GOOD MORNING P.O.U.!
We continue our series on Black Shakespearean Actors…
(From Alan W. King’s Blog)
…Born 1778, James Hewlett’s education of theatre came from following behind British actor George Frederick Cooke as a servant boy, when he learned to imitate the actor’s actions and attitude. But, according to a Dec. 22, 1825 article in The Star, the young man had something else going for him. “Hewlett…must have had a natural talent for theatrical performances and an excellent voice, or he could never have surmounted his early difficulties,” the newspaper reported. Those difficulties were the result of racism. In addition to working as a waiter and tailor by trade, Hewlett was a role model for the African Grove’s younger member, Ira Aldridge. When Hewlett joined the theatre company in 1821, he attempted Richard III with an all‐black cast and played the title role in Brown’s The Drama of King Shotaway. But much of his life after the African Grove is a blur. According to the Oxford Companion to American Theatre, he “seems to have confined his appearances to recitals devoted largely to imitations of famous White actors.”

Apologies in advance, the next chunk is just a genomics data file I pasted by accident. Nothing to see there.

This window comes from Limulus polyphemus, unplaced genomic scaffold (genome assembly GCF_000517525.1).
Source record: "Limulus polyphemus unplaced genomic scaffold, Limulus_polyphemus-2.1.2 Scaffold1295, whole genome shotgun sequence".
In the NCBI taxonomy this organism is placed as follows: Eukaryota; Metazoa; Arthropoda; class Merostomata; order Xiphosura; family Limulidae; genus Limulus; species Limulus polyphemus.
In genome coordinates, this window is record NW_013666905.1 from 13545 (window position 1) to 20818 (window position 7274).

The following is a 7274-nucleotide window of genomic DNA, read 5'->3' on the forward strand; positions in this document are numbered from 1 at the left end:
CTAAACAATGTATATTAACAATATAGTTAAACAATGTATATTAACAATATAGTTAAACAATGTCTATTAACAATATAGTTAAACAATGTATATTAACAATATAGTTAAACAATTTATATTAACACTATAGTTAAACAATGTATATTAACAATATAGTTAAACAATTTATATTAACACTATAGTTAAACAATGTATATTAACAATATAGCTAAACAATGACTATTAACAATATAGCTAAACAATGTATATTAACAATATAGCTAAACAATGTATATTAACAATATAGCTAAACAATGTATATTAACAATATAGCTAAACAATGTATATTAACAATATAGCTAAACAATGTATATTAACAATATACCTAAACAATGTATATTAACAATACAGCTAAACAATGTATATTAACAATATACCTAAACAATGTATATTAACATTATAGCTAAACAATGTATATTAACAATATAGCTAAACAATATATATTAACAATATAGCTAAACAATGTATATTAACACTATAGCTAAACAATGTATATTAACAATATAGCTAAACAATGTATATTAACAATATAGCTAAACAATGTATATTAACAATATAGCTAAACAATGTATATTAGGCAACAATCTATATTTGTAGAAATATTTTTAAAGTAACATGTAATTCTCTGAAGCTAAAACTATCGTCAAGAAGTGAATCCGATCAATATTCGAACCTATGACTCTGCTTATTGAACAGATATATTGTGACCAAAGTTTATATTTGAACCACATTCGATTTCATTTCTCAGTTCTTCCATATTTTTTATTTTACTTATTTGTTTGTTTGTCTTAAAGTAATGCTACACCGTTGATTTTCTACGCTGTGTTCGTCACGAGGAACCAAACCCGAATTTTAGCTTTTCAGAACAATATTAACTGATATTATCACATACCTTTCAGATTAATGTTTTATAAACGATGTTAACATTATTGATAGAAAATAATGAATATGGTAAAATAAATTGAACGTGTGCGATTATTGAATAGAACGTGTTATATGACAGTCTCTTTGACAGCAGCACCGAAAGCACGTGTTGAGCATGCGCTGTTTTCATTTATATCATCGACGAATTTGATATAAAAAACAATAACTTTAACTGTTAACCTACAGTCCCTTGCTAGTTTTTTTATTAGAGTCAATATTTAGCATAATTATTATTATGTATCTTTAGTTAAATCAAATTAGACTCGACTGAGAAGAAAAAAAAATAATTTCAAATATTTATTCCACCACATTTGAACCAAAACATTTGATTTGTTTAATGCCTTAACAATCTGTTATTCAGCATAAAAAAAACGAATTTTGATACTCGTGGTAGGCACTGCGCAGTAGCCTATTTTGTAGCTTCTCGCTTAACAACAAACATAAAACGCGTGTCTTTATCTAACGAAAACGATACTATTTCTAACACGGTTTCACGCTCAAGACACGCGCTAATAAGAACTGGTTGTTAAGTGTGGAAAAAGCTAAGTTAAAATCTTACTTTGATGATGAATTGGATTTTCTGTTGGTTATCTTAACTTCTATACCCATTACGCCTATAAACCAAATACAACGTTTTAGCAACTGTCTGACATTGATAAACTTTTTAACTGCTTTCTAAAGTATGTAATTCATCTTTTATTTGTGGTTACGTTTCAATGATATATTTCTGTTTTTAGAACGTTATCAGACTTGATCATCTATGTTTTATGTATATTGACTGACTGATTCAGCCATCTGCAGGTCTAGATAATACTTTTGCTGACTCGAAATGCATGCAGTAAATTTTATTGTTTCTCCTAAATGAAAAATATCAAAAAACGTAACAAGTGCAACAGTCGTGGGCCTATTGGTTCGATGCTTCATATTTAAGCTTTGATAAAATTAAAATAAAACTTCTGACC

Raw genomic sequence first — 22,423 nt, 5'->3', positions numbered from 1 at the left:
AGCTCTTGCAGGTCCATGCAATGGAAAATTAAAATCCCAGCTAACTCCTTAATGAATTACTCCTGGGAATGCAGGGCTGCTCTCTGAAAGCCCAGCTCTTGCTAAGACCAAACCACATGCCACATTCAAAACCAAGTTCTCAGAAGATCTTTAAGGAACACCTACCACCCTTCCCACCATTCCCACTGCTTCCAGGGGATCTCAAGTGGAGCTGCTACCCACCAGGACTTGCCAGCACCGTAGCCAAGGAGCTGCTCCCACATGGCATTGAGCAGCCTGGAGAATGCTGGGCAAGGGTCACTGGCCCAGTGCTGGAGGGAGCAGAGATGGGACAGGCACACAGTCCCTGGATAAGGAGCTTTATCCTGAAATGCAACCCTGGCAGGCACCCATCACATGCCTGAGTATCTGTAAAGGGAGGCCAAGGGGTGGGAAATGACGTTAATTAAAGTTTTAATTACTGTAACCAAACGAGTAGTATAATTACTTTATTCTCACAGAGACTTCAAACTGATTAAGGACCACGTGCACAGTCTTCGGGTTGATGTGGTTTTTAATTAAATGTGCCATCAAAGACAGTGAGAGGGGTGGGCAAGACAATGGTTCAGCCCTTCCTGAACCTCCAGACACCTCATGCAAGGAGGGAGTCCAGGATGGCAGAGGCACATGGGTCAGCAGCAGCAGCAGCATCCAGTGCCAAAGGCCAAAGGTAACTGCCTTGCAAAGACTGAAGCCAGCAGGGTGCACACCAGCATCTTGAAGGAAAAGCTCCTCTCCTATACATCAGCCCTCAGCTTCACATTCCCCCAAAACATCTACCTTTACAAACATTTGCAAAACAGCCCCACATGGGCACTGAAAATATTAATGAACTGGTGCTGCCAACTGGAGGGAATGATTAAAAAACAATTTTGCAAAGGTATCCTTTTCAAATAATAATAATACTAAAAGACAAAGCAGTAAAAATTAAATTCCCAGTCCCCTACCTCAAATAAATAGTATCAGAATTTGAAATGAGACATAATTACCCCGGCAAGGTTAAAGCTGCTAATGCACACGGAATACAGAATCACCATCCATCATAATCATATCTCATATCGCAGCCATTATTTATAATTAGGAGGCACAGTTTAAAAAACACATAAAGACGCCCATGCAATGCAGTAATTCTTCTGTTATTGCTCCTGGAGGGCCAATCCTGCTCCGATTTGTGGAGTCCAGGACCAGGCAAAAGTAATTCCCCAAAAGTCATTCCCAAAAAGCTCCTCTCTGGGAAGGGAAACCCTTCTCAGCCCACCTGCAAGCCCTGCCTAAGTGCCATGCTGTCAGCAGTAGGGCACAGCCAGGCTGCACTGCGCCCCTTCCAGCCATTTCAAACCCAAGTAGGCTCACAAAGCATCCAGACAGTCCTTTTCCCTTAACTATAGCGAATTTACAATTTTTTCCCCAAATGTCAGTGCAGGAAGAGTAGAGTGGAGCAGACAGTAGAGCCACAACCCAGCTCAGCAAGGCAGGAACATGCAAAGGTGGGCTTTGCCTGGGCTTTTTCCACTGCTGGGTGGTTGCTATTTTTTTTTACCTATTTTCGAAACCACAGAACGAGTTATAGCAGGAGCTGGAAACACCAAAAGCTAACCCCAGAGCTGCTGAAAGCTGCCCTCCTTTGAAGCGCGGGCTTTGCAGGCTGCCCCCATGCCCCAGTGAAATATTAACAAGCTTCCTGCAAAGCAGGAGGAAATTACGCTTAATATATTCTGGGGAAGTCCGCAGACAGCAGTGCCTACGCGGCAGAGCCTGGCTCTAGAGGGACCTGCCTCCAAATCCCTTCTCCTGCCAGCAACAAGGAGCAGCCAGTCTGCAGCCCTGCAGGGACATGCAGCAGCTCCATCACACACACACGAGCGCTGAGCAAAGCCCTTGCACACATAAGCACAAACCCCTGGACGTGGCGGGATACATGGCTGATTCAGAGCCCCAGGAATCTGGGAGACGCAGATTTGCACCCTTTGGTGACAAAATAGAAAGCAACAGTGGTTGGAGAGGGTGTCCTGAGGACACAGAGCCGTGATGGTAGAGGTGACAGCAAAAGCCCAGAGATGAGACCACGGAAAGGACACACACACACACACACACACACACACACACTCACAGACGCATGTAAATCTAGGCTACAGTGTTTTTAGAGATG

Among his honors, Hewlett was called “the most astonishing phenomena of the age” by an 1826 advertisement. In addition, the ad goes on to describe him as: “a young man, who, notwithstanding the thousands of obstacles which the circumstance of complexion must have thrown in his way of improvement, has, by the mere dint of natural genius and self‐strengthened assiduity, risen to a successful competition with some of the first actors of the day.” Later billed as “Shakespeare’s proud Representative,” he disappeared after a farewell benefit in 1831. According to blackpast.org, Hewlett passed in 1836.